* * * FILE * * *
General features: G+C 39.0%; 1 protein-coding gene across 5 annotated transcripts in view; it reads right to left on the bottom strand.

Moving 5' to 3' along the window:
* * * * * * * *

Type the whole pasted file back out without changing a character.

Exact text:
General features: G+C 39.0%; 1 protein-coding gene across 5 annotated transcripts in view; it reads right to left on the bottom strand.

Moving 5' to 3' along the window: